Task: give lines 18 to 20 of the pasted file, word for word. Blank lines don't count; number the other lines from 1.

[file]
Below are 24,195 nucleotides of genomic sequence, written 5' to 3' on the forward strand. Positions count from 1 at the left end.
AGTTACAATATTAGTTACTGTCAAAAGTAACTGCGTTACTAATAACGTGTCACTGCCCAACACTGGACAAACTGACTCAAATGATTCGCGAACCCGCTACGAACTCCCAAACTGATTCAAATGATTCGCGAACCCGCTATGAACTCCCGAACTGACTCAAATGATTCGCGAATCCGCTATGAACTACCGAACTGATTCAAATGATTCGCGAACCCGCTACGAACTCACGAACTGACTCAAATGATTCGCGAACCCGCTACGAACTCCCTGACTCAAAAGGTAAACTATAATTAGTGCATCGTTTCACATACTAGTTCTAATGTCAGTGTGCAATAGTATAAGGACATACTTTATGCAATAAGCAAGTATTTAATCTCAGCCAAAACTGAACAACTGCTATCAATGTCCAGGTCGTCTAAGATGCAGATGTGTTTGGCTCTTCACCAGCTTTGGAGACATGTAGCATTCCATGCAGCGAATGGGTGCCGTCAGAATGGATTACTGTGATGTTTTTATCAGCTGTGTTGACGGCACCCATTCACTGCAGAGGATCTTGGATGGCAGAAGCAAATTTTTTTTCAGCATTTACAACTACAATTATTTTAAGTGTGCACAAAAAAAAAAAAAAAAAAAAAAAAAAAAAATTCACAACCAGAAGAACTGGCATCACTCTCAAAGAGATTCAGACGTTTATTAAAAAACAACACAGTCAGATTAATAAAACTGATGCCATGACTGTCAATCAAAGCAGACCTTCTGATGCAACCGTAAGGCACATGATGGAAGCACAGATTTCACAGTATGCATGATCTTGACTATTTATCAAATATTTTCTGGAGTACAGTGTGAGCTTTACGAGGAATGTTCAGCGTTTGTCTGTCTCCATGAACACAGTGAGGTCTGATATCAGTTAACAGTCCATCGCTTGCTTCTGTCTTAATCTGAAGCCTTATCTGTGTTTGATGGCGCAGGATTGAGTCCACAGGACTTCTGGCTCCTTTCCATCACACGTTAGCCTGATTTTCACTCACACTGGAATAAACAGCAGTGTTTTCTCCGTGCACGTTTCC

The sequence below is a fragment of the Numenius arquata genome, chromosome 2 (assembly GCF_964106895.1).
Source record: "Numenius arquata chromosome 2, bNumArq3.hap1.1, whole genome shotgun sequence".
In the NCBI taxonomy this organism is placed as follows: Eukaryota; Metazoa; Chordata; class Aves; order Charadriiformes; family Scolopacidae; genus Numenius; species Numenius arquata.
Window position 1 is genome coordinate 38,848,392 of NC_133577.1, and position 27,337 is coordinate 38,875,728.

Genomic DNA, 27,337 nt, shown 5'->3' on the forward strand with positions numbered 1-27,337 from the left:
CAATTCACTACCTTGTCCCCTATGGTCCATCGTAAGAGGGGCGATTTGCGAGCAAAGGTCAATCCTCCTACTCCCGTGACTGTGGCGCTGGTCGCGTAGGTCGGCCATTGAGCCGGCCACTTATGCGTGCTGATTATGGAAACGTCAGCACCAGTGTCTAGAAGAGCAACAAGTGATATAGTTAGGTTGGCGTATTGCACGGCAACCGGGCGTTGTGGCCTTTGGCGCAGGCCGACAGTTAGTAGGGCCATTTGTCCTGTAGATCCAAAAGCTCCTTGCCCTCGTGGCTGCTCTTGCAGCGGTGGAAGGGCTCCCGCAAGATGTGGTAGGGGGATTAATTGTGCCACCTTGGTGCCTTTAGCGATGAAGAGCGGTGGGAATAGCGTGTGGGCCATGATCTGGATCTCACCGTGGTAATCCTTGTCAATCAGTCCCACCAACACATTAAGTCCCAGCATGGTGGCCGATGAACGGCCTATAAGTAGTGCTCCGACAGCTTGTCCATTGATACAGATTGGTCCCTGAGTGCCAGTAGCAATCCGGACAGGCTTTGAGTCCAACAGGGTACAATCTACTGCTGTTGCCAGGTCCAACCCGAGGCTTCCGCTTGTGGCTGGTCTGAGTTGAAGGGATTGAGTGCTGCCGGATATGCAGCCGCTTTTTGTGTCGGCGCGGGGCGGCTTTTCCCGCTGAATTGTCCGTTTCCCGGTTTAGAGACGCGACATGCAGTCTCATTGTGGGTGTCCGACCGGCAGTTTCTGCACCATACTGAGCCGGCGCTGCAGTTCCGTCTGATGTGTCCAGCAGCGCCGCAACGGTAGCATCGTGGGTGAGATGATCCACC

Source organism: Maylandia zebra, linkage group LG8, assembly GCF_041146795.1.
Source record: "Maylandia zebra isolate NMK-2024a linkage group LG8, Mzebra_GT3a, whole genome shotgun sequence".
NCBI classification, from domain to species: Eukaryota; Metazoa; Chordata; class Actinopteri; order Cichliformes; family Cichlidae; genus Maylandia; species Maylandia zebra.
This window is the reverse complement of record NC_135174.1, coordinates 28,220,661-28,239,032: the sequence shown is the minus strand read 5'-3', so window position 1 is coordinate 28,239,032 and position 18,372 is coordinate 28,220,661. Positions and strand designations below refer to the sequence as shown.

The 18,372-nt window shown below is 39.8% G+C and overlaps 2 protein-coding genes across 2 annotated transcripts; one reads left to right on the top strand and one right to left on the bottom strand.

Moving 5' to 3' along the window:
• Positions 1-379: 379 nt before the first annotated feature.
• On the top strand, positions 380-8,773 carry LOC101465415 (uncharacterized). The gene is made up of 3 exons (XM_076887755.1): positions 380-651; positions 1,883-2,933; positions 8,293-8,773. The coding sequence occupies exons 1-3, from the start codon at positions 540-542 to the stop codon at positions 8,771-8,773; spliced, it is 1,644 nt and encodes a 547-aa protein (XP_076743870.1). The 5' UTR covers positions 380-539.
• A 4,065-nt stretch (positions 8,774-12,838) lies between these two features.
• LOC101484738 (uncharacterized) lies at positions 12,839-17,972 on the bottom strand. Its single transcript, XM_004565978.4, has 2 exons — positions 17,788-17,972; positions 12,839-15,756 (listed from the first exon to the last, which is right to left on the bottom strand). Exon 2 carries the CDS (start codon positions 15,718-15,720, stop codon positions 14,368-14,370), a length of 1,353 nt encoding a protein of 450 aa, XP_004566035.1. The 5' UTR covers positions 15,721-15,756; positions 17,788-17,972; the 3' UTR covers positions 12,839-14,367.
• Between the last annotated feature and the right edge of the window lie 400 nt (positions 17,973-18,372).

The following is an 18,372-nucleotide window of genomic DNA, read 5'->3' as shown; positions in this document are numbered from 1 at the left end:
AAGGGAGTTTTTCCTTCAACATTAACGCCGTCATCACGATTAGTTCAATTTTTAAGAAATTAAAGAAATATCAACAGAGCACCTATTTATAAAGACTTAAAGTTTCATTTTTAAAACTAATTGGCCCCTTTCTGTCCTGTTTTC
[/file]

• LOC101484738 (uncharacterized) lies at positions 12,839-17,972 on the bottom strand. Its single transcript, XM_004565978.4, has 2 exons — positions 17,788-17,972; positions 12,839-15,756 (listed from the first exon to the last, which is right to left on the bottom strand). Exon 2 carries the CDS (start codon positions 15,718-15,720, stop codon positions 14,368-14,370), a length of 1,353 nt encoding a protein of 450 aa, XP_004566035.1. The 5' UTR covers positions 15,721-15,756; positions 17,788-17,972; the 3' UTR covers positions 12,839-14,367.
• Between the last annotated feature and the right edge of the window lie 400 nt (positions 17,973-18,372).

The following is an 18,372-nucleotide window of genomic DNA, read 5'->3' as shown; positions in this document are numbered from 1 at the left end: